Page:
The Wise Thief is mentioned in the Exapostilarion of Good Friday, in the Ninth Liturgical Hour, in the prayer before Holy Communion ("But like the thief will I confess Thee ..."), and in the Apolytikion of Tone 7 (Barys). In one of the Tone 5 (Pl. 1) kontakia, Peter laments that "I betrayed Thee, but a thief theologised."
Patristic references are numerous, but for some reason many seem not to be available in English. The following paragraph from St. Bede's Commentary on Luke (translated for this page by Karen Rae Keck) is typical:
... The thieves who are crucified with the Lord at that time and place intimate those who submit in faith and in acknowledgement of Christ either to the contest of the martyr or to the custom of stricter self-control [i.e. asceticism]. But however many work here for eternal and heavenly glory alone are defined by the faith and reward advanced to the thief on the right, whereas those who have not forsworn either an eye for human praise or in any way a less worthy intention in this undeserving age [have] the mind of the blasphemer and of the thief on the left, and their acts are aped by such as those to whom the apostle says: And though I bestow all my goods to feed the poor, and though I give my body to be burned, and have not charity, it profiteth me nothing.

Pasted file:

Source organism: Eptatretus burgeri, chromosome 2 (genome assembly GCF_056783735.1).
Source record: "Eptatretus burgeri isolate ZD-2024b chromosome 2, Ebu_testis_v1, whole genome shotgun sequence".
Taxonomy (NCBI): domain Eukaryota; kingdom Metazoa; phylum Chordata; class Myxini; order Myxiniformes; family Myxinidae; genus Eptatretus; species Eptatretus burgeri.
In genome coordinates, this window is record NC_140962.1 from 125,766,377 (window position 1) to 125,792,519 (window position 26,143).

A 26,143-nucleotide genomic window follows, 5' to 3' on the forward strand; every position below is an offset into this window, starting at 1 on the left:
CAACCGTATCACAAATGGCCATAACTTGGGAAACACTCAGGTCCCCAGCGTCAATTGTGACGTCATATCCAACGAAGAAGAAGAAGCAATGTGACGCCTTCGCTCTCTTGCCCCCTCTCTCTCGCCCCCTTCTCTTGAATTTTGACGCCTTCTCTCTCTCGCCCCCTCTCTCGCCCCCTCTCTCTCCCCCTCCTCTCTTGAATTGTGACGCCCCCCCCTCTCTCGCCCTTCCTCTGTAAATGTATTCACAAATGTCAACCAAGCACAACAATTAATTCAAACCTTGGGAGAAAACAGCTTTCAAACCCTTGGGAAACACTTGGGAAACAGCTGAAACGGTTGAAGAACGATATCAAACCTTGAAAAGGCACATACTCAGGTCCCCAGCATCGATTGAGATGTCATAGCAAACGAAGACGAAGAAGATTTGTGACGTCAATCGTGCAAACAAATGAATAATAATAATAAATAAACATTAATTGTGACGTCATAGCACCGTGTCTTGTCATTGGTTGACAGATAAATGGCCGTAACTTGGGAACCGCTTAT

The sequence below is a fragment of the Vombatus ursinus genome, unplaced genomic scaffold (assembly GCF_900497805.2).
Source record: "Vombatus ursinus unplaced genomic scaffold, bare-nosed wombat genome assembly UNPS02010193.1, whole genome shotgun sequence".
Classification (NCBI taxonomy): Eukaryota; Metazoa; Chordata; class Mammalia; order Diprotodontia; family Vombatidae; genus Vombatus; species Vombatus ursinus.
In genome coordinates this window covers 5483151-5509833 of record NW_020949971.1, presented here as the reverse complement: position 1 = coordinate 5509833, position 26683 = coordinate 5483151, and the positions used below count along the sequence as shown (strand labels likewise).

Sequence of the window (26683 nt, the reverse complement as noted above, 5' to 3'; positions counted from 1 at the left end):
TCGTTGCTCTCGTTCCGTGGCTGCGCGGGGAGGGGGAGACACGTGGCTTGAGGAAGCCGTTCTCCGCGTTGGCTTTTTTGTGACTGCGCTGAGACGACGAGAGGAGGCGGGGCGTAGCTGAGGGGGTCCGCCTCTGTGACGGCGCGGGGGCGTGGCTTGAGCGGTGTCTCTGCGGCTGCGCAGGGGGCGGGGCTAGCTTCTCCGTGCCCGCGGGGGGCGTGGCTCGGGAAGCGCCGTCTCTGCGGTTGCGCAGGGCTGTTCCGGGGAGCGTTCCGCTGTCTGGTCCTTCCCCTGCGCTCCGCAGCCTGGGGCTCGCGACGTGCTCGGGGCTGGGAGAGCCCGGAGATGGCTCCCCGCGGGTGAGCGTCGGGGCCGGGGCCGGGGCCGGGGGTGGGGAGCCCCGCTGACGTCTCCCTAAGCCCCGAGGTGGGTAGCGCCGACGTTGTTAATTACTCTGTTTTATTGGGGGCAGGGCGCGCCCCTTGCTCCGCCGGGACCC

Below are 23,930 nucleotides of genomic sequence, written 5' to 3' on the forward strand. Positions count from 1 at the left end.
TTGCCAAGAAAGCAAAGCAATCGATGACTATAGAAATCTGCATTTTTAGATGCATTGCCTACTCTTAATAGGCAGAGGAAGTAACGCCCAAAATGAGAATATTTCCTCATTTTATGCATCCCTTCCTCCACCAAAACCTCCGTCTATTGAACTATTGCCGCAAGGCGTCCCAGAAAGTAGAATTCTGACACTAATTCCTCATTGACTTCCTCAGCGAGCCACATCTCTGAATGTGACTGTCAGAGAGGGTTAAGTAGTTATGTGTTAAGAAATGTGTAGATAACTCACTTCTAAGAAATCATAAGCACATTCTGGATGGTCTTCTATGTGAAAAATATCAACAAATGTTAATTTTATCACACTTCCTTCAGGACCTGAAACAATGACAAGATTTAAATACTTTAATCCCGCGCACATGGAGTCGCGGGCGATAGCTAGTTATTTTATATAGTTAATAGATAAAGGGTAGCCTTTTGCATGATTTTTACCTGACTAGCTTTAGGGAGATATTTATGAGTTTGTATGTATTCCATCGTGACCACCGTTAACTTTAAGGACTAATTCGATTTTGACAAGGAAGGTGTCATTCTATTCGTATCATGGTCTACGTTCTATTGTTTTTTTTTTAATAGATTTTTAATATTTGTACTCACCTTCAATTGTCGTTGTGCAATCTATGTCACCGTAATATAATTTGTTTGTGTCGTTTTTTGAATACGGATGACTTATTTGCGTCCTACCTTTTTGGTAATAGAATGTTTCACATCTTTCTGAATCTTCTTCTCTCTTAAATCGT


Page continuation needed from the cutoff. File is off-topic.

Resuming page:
There has always been disagreement about whether the two thieves were ordinary criminals, exceptionally notorious murderers (cannibals, according to an Ethiopian tradition), or political revolutionaries who, like Jesus, were seen as threats to the Establishment. Most Fathers seem to emphasise the wickedness of the thieves; even the "good" thief, according to Chrysostom, only repented after seeing the earth quake. (This was meant to explain the troublesome statement in Mark 15:32 that "they that were crucified with him reviled him", although the timing of the earthquake in Mark and Luke also appears at a first reading to be different.)
Norman Hugh Redington